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Lifestyle // Island Matters
Mufi Hannemann

Storefront School For At-risk Youths

(from left) Teachers Jonah Nakaza-Koizumi and Shari Kunimura; clerk Lois Shishido; teachers Elton Gemeno-Hing and Larry Dembinski; coordinator Colette Miyamoto Kajiwara; teachers Cathy Nakamura, Shelley Miyasato, Nate Komata and Derek Tengan | Nathalie Walker photo

Many have given up on school dropouts, runaways and teens battling drug addiction, whose educational progress is severely jeopardized because of poor choices and unfortunate circumstances. But the state Department of Education’s High Core Program/Storefront School teaches these youths valuable skills and gives them the tools to succeed in life.

The late Ed Tonaki founded Storefront School and Central Oahu Youth Services Association (COYSA) 46 years ago as alternative educational and housing outlets aimed at reforming at-risk students.

“Our country was undergoing social unrest at the time, a lot of glue- and paint-sniffing. The kids cut class and hung out at the boat ramp in Wahiawa in abandoned cars,” says Storefront High Core coordinator Colette MiyamotoKajiwara, who succeeded Tonaki and has been with the program for 33 years.

Today’s generation faces “spice,” methamphetamine abuse and other forms of modern-day substances and challenges, but the need for reform is still in high demand. Teachers dedicate their talents to assist youngsters deficient in graduation credits because of sporadic attendance.

Students fail in classes, are teen substance-abusers and/or pose threats to themselves and others. Storefront helps them to “get their act and academics in order.”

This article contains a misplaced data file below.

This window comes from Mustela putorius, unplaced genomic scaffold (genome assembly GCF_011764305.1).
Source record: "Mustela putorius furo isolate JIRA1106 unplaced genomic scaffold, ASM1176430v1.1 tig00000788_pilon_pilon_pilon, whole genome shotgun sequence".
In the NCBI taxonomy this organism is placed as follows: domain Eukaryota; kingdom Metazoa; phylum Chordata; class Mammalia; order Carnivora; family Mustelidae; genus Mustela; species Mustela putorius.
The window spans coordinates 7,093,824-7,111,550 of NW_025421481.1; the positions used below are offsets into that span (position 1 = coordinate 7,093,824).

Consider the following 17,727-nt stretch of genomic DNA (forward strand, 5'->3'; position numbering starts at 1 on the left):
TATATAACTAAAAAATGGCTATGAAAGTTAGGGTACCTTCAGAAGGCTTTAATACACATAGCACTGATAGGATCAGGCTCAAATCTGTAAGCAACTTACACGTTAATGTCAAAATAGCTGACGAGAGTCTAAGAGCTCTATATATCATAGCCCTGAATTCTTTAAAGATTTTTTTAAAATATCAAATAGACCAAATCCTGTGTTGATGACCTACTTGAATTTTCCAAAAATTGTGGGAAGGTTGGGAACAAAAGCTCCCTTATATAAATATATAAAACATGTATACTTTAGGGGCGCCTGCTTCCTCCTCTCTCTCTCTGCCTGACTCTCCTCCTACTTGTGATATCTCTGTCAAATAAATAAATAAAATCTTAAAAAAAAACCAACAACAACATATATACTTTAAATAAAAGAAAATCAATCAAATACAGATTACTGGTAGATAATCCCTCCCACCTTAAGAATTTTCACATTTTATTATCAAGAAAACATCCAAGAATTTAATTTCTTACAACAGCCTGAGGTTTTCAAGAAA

Miyamoto-Kajiwara perpetuates the legacy left behind by Tonaki, whose commitment was to keep students academically involved and entice them back into the classroom. Storefront’s name is derived from the Mainland, where outreach counselors once taught street kids hanging out at storefronts. Instead of facing incarceration, some youths are court-ordered to enroll. All are behaviorally and/or academically challenged and come from a range of poverty-stricken to affluent backgrounds.

Storefront services 300 of the most severely “alienated” students in the Central District on Oahu and throughout Hawaii.

Its approach reinforces solid principles that give students the encouragement and motivation they need to combat life’s struggles.

It’s a total team effort that makes the program the success it is, and its coordinator credits a staff of academic trainers and counselors – Derek Tengan, Shelley Miyasato, Cathy Nakamura, Shari Kunimura, Larry Dembinski, Nathan Komata, Elton GemenoHing, Jonah NakazaKoizumi and Lois Shishido – who play a key role in the students wanting to improve their academic performance, attitude and behavior. The curriculum concentrates on language arts, math, social studies, science and some electives.

Miyamoto-Kajiwara and staff feel most fulfilled when students overcome the odds and make a genuine commitment to change for the better.

One success story is a troubled teen whose only option was the youth correctional facility because of her recurring drug battles.

Fortunately, Storefront never gave up and eventually saved her.

“We became her friends, confidantes, advisers, disciplinarians and surrogate parents, and helped her rebuild her life,” says Miyamoto-Kajiwara, who teaches the students that they need to be “resilient in order to move forward, because backward is not an option if they want to survive.” That young woman is now in her late 30s, 20 years sober and a director in a retail corporation. Who knows what she might have become had intervention not been provided.

At High Core Program/Storefront School, students learn how to make good decisions, feel that it is possible to love and be loved, and gain personal respect. They blossom into contributing members of the community and get a second chance at life.

“We appreciate the DOE and the community’s support in taking care of Hawaii’s youths in dire need of our assistance,” says Miyamoto-Kajiwara.

For more information on how you can help, call 622-4363 or 621-7717.

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